• Text: SUMMARY OF HIGHLIGHTS RECOMMENDED TRANSPORTATION PROGRAM The attached papers provide brief statements and exhibits that summarize the findings and proposals from the past fourteen months of investigation of Atlanta's transportation needs. While technically sound, the papers are in draft form and are now presented only for the convenience of the Policy and Technical Coordinating Committee in its near-future work. This material, together with all prior work of the study project, is· being developed into a complete Technical Report for the Committees. A Part of the Presentation to the Policy and Technical Coordinating Committees of the Atlanta Area Transportation Study by: £l4I\V ALAN M. VOORHEES & ASSOCIATES, INC. Westgate Research Park McLean, Virginia April 10, 1969 �FEATURESOFTHEPROPOSEDPROGRAM 1. · A $421 million transit program of rapid rail and busway construction is proposed to permit the Atlanta region to grow to its full potential and to provide th e means for its people to enjoy the social and economic opportunities that Atlanta can provide. An additional $54 million is tentatively estimated as required for transit vehicles, for a total program cost of $475 million. 2. A major highway program is needed to complete the freeway system already underway for the inner region, an d to set a framework of highways for the outer portion of the region . A $508 million program of freeways is proposed . 3. In addition, a major expansion of past efforts for improving arterial and collector streets is needed for the freeway and transit programs to function effectively and to create a modern system of local street service. A $ 1,058 million program is proposed to accomplish this by the early l 980's. The transit program provides for that system which, among all" major alternatives analyzed 4. which provide Uptown ex press service, gives the most service per dollar of invested capital, the lowest cost per ride, scores well on other measures and may be built in stages if required. The small additional cost per ride to provide Uptown rail service is proposed as acceptable in view o f other benefits that will result. 5. The transit system has 64 miles of private right-of-way routes, of which IO miles are fo r rapid rail and 54 miles are for busways, and an expanded local and feeder bus network that includes operation on certain outer area freeways. This system will carry twice as many passengers as the present Atlanta Transit System service and it will carry them further , faster and in more comfort. The proposed transit system will have a construction cost 17 percent less than MARTA'S 6. 66-mile rail rapid transit proposal of 1968, yet will have about the same total mileage. The system will carry I 0- 15,000 more passengers per day than would have been carried by that system. There will be no significant change in annual transit system operating costs, between all-rail and the proposed system . The proposed transit system will provide more service for most areas inside the Perimeter 7. Highway than the all-rail proposal, and only in Marietta will direct express service be less, i!1 any significant measure, than the all-rail proposal. Accessibility for inner city residents will be improved- many will be able to reach four or five times as many jobs by transit in 30 minutes of door-to-door travel as they could if local, surface transit were all that was available. �8. Properly encouraged and coordinated , real estate development near transit stations and busway access points will give a new structural framework to the region , around which many other beneficial policies and practices can be based. Well executed , the transit program can be a catalyst for a better region. 9. The busway elements of the plan can-provide even greater benefits than have been estimated if a comprehensive research and development program is established immediately , in cooperation with industry and the Federal government. Research into vehicle design, automation in various components, propulsion systems and operating techniques all offer potential benefits. 10. The highway program is designed to provide a rational communication network for people who will use automobiles to do business, shop and carry out the many social activities of tomorrow's society. The system is not designed to eliminate congestion , for this is not viewed as a practical goal. In the l 980's, in peak periods, the proposed system will be much like today . However, in the off-peak periods-which represent nearly 90 percent of the hours in the yearthere will be substantial benefits to travelers. 11. The proposed highway system will provide a substantial time saving fo r motorists compared with the initial highway system concept with which the study began a year ago. Principal new features are the central area tunnel to the northwest and the outer beltway north of but close to 1-285. While specific data on savings cannot be quoted - the proposed system is a composit selected from two alternatives-the difference in the two tested alternatives was a 10 percent time saving over the initial system tested. Most elements of the second alternative are in the proposed system. 12. The cost of the proposed highway program is about the same as for the initial system that was studied. The system has 91 miles of new freeway and 54 miles of im provements to existing freeways and will result in a total freeway network of approximately 321 miles within the sixcounty area. 13. Most of the new freeway routes are "corridor" locations only, that is, they are approximate as to location and general design. The next step is to identify the best way to build the highway into the existing development , especially in a way to assist the community in gaining the facilities it needs at the same time the transportation facility is provided. A number of corridors also call for transit routes and stations to be designed jointly with the highway- community development effort. 14. The arterial and collector street system included in the highway recommendations is fundamentally that developed by the AATS staff following analysis of earlier forecasts of highway travel and review with area planning and traffic engineering staffs. This system represents a general plan indicating the approximate locations and scope of the arterial-collector system. It 2 �will require further study and refinement as the final freeway and transit routes are determined and as future development occurs. The traffic operations study procedures advocated by the U.S. Department of Transportation (TOPICS) will be useful in this work. A development and improvement program of major proportions is required and it will require a major financial undertaking. 15. In the Central Business District of Atlanta the proposed program will mean 10,000 fewer parking spaces than if only a local, surface transit system were available. The benefit for peak hour motorists on CBD streets and on the CBD approaches to the freeway ramps will be enormous, for a large portion of those 10,000 parking spaces would have been used by peak hour motorists. 3 �TRANSIT SYSTEM ALTERNATIVES This section provides highlights and a selected list of comments on the findings resulting from a comprehensive search for the right transit system for the Atlanta region. Because there are no existing fixed facilities for transit service that can limit development of a new system and because of Atlanta's kind of land development and community patterns, there is a wide range of possibilities to be evaluated. At the same time, as will be seen below, the selection of the "best system," after all the evaluation work, is not a simple task. The selection process depends upon rather clear-cut agreement as to Atlanta's transit objectives, and on this there is not a single opinion. The proposed transit system is believed to be the best for Atlanta yet there are options available that could make a good choice under certain conditions. Atlanta, as any other city, must consider a number of factors in deciding what is best. To demonstrate this the ten most relevant system alternatives have been compared on an Evaluation Summary Chart. The Chart must be interpreted and used with great care because many significant bits of information are omitted on a signle chart. In addition , the ranking system used for each factor can produce a distorted summary , or net, ranking figure. Nevertheless, the Chart is a useful tool for systematic appraisal of the many choices. Major F indings The alternative systems shown on the Chart have been developed from the testing of five basic systems known as A, B, C, D, and E. The results from these five tests have been previously reported and one system, A, consisting entirely of local, surface transit, has been rejected. From these five tests, however, a long list of possible refinements and new configurations were considered, and the ten most meaningful alternatives selected for comparison here. The " best" plan- the one proposed for development - is Test System D-4. While not ranking as "best" on any individual item, its composite ranking does indicate its leading position. If emphasis is placed on particular objectives, it would be reasonable to consider three other alternatives as acceptable- these three are D-3, E-2 and D-1. In summary, the following alternatives stand out above all the others: Best D-4, 10 miles of rapid rail and a large busway network. 4 �Acceptable D:3, 27 miles of rapid rail and a large busway net~ork. E-2, 6 miles of rapid rail and a large busway network. D-1, 15 miles of rapid rail plus a large busway network. One major issue that was recognized early in the study work was whether to serve the developing "Uptown" area of Central Atlanta with grade-separated, P,Xpress transit in view of the need for underground transit construction. The Evaluation Summary Chart shows the difference in capital cost per ride for the "best" system without Uptown express service and the "best" ~-ystem with Uptown express service. Because Uptown service will cost only one cent per ride more than Non-Uptown service, 22 cents versus 21 cents, it is proposed that Uptown express service be provided. Among other benefits, the inducement to development here should more than offset the added capital cost. Among the "best" and "acceptable" plans listed above, only Test System D-1 does not provide Uptown service. Evaluation Factors Review 1. Lowest Total Cost and Cost per Ride. The lowest cost per ride system is provided by the small busway system Plan C, but this system does little for Atlanta's transportation problems. It would give much better service to the present transit riders, would attract a small number of auto users, and could be expanded to a larger system, but a policy of aiming now for this little a transit improvement would be ineffective and would likely have a negative impact on potential urban developments. If a least-cost per ride system is preferred over other community objectives, the one that should be first considered in Plan C-1. In this alternative, the Plan C busway routes are expanded by 11 miles and a 2-mile rail distributor is added from the Stadium to North Avenue but Uptown express service is not provided. It would provide a 44-mile system which could be expanded later although not into exactly the system that is recommended. An ultimately expanded system would have a higher capital cost in the long run , but there would be an offsetting saving because some costs would have been deferred for a number of years. 2. Traffic Impact. The system that attracts the most riders and, therefore, makes the largest impact on traffic, is Plan E-2. The cost per ride is higher than for the recommended plan-10 percent higher on capital cost per ride, 3 percent higher on total annual cost per ride-but it is less costly per ride than the all-rail plan considered last year by MARTA. Its construction cannot be staged over time as readily as the other acceptable plans but if it were built as a single program, it would be a good system. Further, it is the only plan, among the major alternatives considered to be acceptable, that provides direct express service into the Model Cities-Stadium area. 5 �I 3. Operational/Physical Feasibility. For technical feasibility, Plan B, the all-rail plan, rates high because its general performance as an operating system is well established. In contrast, busway systems have not been built. Even thouih the assumptions involved in the Atlanta busway concepts require no technological breakthroughs, or complex or unproven mechanical equipment, prudence requires recognition of the lack of operating experience with this innovative system. The more miles of busway in the proposal, the more care is required not to over-extend initial busway construction commitments. Plan B is not ranked best on the Chart because its present design has capacity limitations that would be approached by the forecasted demand. 4. Staging Possibilities. The best systems to develop from a staging and flexibility point are small busway plans. The least desirable is an all-rail plan principally because for any given amount of initial capital it buys the least amount of express service mileage. Except for the "Non-Uptown" systems, Plans E-1, D-4 (the proposed plan) and D-3 are best for staging because substantial mileage can be obtained in an initial stage, and the ultimate system can vary from present thinking if future information suggests it should. 5. Community Objectives. The fundam ental objectives of the individual communities and the region are believed best met by Plan E-2 with one exception: it has a higher cost and cannot be staged as readily as other alternatives. It will attract the most riders in nearly all parts of the region, it gives more accessibility to all of Atlanta's present Central Business District, it serves Atlants's inner city residents as well as or better than other alternatives, and it serves the Uptown area with rail subway. Plan E-1 might appear second best for community obj ectives but potential congestion in the Transit Center station rules this out, if the central area is assumed to grow to its forecasted number of jobs in the l 980's. Plans D-3 and D-4 (the proposed plan) are next best. 6. Citizen/Transportation Advisors. The attitudes of citizens, political leaders and transportation people are basic to a system decision. No ratings are given to the alternatives on the Evaluation Chart, but it is expected that each person will, in one way or another, make his own judgement and see how this affects the overall evaluation summary. 7. Summary. The net ranking of each alternative helps to identify the better solutions, but the result should be considered only a gross approximation not to be followed too rigorously. From the findings shown on this Chart and all the tangible and intangible information gathered.in the past year of study, it is proposed that Plan D-4 be selected as the best basis for meeting the transit needs of Atlanta. 6 �8. Note on D-4 Refinement. In evaluating the highway needs, it was concluded that the new northwest freeway in the South Cobb Drive corridor between I-285 and the proposed outer beltway near Marietta could be used by buses in the early l 980's. Therefore, Plan D-4 was shortened along its NW busway following the comparison of the systems evaluated on the Evaluation Summary Chart. 7 �EVALUATION OF HIGHWAY ALTERNATIVES The proposed highway system has been selected after analysis of two alternative systems. Prier highway analysis by the Atlanta Area Transportation Study has also been recognized in this process. Four essential points have been identified in thses studies. First, the traffic problems in and near the Atlanta Central Area will worsen substantially if the region grows in the way it is expected to grow. Second, more freeways will be needed inside the Perimeter Highway to achieve a reasonable degree of traffic service in off-peak periods and to keep peak hour traffic at tolerable levels of congestion. Third , there are only a small number of major alternatives to consider, in contrast to the very large number of transit possibilities available , because of the number of existing freeways. Fourth, careful design of added fre eway sections to create a more rational network can produce substantial and meaningful time savings for motorists compared with lesser network designs. The first of the two highway system concepts was analyzed in the first phase of the present study project. From that analysis, the second highway system alternative was developed for a new series of traffic tests, now completed. The second alternative included, by design, several extreme features to demonstrate how far certain new ideas could be carried. For example, no widening of the 4-lane sections of 1-285 was provided in the traffic tests, but a 6-lane outer beltway relatively close to 1-285 was included. The objectives agreed to by the Policy Committee for designing the second highway alternative were : 1. provide a more logical spacing and network arrangement of routes 2. complement possible express transit service 3. encourage less growth in travel demand by altering the location of certain freeways. The growth anticipated for the Atlanta Central Area will produce travel demands that must be met, in part, by development of a major transit program. Compared with most cities, Atlanta has already developed substantial freeway access for its Central Area and only limited additions can be considered. It is proposed that freeway service be added in areas west and northwest of the Central Area, partly to improve access into the business area but mainly to provide a means for keeping traffic not destined for the business area from the Central Business District streets. These added facilities based on traffic forecasts, will mean a three to five percent reduction in transit use in the l 980's. This is proposed to be an acceptable impact on transit in order to provide the accessibility benefits to highway users. Other freeways are proposed inside 1-285 because it is believed that they will be a better solution than forcing excess traffic over the arterial street system. While the freeways will 8 �generate travel demands that would not exist otherwise, the arterial streets of the Atlanta region present a very poor circulation system, and even with a major improvement program would not serve regional travel as well as the development of several new freeways. Also, the studies indicate that inclusion of F-56 South and a new northwest freeway will reduce in a significant way the need for rebuilding of existing freeways-1-75 North and 1775 South-although some improvements are proposed. These new facilities will not have a major impact on transit use. It is to be noted, however, that this evaluation has not had the benefit of preliminary route engineering nor of community development studies and it is imperative that such studies be made as soon as possible to be certain that the proposed network inside· 1-285 can be achieved. In the area o f 1-285 and beyond, the highway plan will have a major impact on the structure, the pattern and intensity of land development. The initial highway studies indicated much more travel would be generated here than previously had been expected, and this led to seeking a highway network that would re-orient future travel patterns. The second phase of highway studies showed that some success could be achieved by locating a new outer beltway (or outer Perimeter Highway) close to the present Perimeter Highway . The impact on travel accessibility from the two nearly-parallel high-speed circumferential roads did shift travel patterns. By I 983, or more accurately, perhaps, the year in which 2 million persons will live in the six-county area, the new road will be needed between Marietta and Stone Mountain. Thereafter, this new route should be extended around the region on a schedule that can be determined later, especially after an updated . regional development plan is adopted that recognizes the impact and the opportunities from this freeway. The proposed system indicates the sections that will most likely be required next by proposing establishment of the rights-of-way before 1983 in the northwest , southwest and east areas. Similarly, the proposal calls for right-of-way acquisition before 1983 for F-56 South between 1-285 and 1-75 South. This road will be needed ultimately , and the means of financing-for example, through a system of urban toll roads-could justify its earlier construction. The best location between the Lakewood Freeway Extension and I-7 5 South would pass close to Forest Park and offer this area of Clayton County more traffic service than the previously discussed location. However, it is recognized that more ideal location will be more difficult to achieve. The new northwest freeway should be located as close to South Cobb Drive as conditions permit to bring it within the area of influence of the Smyrna-Marietta urban corridor. 9 �PROGRAM FOR ACTION The next step forward in Atlanta's transportation work is for the Policy and Technical Coordinating Committees to review and act on the proposals presented here. Adoption of a transportation plan by the Policy Committee is the fundamental, immediate objective. This general plan will be recommended to the individual area governments and the major agencies involved for their approvals. It will then become a meaningful policy statement for undertaking the program. Establishment of an orderly and effective program will require entering into an implementation phase of activity. Essentially, it will be a phase of further project definition, coordination, financial planning, scheduling and control to assure that the program as ultimately implemented attains the objectives of the adopted general plan. The work will include those engineering, operations planning and community planning steps which Federal programs specify and which good financial and planning judgement would require, including the participation of the new citizen advisory group. These particular steps will occupy the large part of Atlanta's transportation planning energies for the next year. Certain steps will continue into the l 970's, in coordination with an organized process that will provide periodic review and refinement of the adopted general plan. There will be need for a continuous planning procedure. The highway program will need to establish a schedule of early project actions, make preliminary engineering and joint community-transit-highway development studies and determine the means of financing the new freeway and arterial projects. A large-scale traffic operations planning task will be useful in developing the arterial road network. The Highway Department may wish to determine if it can and should participate in financing transit projects which contribute to reducing highway demands, in accordance with evolving Federal policy which permits use of highway funds under prescribed conditions. Transit will need the same kinds of implementation steps as highways, and other kinds as well. Major areas needing attention are advanced operations planning for busways, the restructuring of local bus services, new approaches to vehicle design, and marketing efforts to build a more positive attitude toward use of the new system. Inclusion of busways in the program provides an opportunity, and establishes an obligation, to apply innovative thinking in general as well as in the development of several specific components of the system. Atlanta will find the Federal government anxious to cooperate in financing vehicle design and system control research, passenger service demonstrations and experiments, and construction of test facilities in order to advance its own commitment to find improved urban transportation systems. There will be need for city and regional planning steps to exploit the transportation plans. Zoning and land use near transit stations can be altered where economic and environm~ntal impact studies support it. Development incentives can be considered as one means of accomplishing coordinated, joint projects. 10 �There are a number of locations in the region where development will be different from that in the official development plans and transportation forecast data- Sandy Springs, East Lake, parts of Atlanta's central business district, etc.-and this will need to be reflected in the advanced transportation planning work. The latest regional development plan work, now underway for a 1988 plan, will need to be adjusted to reflect the transportation policies. After its adoption, it, in turn, will be fed back into future refinements of the transportation plan and program , as a part of the continuing planning proces~. A means for financing the transit, freeway, and arterial program will be needed and this could require new legislation. Toll highways and bridges, central area parking fees, bond issues and otp.er means warrant investigation. Limiting the use of automobiles in the central area in peak periods may become a required step in the 1970's. All such programs should be consistent with the adopted general plan and be reviewed by the Policy Committee. The U.S. Department of Transportation has initiated a nation-wide, 15-month project that seeks major improvements in the implementation process. It will be concerned, for example, with institutional arrangements and citizen involvement. While oriented toward central city transportation problems, it will be meaningful to Atlanta's overall regional task. Atlanta has been selected as one of the cities to be included in the study project, and the Policy Committee will want to work closely with the project to be certain that it contributes timely assistance to the implementation work of the Committee. Substantial progress on the above tasks will be n.eeded before the major elements of the highway and transit programs can be brought into the final construction design and land acquisition stage. It is clear that there are strong arguments for early action to implement these steps so that Atlanta's transportation program can move forward with speed and confidence. 11 �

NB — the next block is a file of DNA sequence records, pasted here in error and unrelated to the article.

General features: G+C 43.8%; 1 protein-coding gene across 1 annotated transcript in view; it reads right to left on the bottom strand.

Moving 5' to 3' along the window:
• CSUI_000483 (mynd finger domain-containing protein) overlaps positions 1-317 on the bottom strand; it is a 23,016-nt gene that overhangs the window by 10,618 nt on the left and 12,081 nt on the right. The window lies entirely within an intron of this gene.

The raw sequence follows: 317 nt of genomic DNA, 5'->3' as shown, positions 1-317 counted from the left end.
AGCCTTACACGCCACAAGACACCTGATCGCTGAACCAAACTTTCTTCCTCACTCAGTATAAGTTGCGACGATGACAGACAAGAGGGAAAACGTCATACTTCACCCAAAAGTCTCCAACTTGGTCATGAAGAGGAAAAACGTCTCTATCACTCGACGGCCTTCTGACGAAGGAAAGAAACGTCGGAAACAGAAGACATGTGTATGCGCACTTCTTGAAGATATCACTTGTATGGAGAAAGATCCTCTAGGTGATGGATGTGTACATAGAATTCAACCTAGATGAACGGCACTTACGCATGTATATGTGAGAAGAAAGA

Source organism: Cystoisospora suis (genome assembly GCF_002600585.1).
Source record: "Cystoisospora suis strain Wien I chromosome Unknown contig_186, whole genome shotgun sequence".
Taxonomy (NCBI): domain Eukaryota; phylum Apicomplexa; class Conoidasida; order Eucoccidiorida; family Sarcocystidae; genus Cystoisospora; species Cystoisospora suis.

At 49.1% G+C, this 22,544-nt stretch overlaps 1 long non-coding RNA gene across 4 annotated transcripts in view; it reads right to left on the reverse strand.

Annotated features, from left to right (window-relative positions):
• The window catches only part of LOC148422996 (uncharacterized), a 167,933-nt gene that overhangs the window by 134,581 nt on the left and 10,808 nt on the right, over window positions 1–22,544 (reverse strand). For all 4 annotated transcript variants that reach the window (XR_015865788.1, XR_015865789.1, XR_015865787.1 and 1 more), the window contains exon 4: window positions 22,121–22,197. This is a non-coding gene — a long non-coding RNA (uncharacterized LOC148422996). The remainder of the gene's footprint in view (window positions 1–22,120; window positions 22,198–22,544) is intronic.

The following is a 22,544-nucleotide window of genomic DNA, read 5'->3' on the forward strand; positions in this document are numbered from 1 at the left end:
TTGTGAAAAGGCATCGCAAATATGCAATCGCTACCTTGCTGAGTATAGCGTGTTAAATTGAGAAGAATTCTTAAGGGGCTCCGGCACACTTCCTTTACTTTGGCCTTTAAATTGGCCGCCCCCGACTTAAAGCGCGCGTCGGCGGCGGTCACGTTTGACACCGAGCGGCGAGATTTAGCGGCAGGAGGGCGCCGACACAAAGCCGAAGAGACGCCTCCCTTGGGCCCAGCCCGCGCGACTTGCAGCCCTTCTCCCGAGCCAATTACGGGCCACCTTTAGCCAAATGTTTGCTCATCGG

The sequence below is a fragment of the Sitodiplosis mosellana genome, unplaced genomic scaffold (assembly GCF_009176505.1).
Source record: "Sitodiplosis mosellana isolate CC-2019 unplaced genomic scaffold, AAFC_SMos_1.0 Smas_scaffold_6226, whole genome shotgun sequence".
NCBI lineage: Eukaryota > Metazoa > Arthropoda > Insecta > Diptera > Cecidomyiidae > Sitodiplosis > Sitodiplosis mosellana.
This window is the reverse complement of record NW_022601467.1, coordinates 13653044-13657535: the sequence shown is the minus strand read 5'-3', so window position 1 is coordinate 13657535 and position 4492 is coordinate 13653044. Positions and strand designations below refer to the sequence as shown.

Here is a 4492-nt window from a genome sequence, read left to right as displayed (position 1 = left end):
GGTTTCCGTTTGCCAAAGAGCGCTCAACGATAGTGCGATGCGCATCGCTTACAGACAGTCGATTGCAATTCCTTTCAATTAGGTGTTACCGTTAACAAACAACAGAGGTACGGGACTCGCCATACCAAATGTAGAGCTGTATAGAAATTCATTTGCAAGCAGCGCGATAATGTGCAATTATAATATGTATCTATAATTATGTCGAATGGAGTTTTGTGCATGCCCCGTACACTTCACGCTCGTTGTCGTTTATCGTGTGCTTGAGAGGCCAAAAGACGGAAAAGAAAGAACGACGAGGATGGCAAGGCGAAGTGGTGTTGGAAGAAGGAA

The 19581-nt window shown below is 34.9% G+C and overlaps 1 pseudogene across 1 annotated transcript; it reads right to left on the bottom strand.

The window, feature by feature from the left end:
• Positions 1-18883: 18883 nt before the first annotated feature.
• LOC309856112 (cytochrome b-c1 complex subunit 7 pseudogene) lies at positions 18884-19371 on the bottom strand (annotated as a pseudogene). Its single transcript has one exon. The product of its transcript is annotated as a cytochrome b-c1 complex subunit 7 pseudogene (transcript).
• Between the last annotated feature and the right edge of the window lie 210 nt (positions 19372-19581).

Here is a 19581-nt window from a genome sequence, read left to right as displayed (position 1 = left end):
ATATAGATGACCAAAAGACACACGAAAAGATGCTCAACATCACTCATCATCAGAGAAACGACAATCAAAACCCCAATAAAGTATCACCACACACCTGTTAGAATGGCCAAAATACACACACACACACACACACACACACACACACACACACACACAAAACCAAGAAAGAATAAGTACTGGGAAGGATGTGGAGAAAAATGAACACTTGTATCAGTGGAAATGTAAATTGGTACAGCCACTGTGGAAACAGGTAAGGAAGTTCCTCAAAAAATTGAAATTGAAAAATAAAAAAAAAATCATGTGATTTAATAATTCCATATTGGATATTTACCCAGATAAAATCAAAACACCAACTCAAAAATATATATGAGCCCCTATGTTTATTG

• Tags: Box 6, Box 6 Folder 9, Folder topic: Metropolitan Atlanta Rapid Transit Authority | 1969